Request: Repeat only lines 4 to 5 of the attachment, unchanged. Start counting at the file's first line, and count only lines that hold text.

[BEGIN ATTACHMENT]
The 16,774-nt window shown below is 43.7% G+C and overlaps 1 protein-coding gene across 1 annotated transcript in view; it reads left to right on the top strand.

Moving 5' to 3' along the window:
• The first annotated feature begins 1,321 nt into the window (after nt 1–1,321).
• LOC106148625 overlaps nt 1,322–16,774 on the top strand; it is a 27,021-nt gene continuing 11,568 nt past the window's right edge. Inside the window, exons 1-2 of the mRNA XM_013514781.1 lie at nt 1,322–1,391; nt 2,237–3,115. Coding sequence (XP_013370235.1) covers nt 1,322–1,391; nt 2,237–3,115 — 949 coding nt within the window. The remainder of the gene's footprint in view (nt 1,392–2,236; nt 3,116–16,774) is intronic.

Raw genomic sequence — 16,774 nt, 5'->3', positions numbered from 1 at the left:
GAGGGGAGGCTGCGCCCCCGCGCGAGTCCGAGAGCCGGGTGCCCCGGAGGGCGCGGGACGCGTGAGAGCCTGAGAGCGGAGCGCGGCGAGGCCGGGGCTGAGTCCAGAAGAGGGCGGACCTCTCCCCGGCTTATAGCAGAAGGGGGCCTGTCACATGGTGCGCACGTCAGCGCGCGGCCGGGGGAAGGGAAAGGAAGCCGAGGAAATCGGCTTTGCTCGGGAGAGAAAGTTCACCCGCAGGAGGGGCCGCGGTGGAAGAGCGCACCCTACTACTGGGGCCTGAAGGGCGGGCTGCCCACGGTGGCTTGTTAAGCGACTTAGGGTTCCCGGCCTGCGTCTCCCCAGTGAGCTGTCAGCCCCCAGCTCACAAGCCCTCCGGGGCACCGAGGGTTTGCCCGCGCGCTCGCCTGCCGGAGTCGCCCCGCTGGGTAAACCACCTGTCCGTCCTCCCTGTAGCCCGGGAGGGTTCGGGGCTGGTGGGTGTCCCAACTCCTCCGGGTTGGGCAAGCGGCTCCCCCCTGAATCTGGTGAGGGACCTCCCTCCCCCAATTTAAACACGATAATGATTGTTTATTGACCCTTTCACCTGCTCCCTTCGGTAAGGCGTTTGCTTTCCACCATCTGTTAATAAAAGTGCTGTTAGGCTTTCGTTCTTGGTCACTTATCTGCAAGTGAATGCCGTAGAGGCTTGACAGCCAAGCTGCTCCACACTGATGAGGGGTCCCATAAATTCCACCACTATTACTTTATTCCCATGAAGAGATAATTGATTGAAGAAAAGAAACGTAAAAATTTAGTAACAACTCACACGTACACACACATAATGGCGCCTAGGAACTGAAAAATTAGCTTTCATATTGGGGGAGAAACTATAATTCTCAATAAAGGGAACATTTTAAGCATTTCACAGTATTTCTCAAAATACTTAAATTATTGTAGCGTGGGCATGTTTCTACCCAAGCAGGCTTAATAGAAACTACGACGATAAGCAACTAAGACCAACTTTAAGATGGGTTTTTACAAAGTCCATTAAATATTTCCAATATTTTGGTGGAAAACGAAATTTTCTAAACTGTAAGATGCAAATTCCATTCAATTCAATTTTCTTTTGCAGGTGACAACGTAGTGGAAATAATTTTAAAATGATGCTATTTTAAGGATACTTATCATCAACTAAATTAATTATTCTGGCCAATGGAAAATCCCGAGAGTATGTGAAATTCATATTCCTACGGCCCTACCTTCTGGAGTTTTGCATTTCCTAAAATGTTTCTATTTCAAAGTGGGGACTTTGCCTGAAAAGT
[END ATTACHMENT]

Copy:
• LOC106148625 overlaps nt 1,322–16,774 on the top strand; it is a 27,021-nt gene continuing 11,568 nt past the window's right edge. Inside the window, exons 1-2 of the mRNA XM_013514781.1 lie at nt 1,322–1,391; nt 2,237–3,115. Coding sequence (XP_013370235.1) covers nt 1,322–1,391; nt 2,237–3,115 — 949 coding nt within the window. The remainder of the gene's footprint in view (nt 1,392–2,236; nt 3,116–16,774) is intronic.

Raw genomic sequence — 16,774 nt, 5'->3', positions numbered from 1 at the left: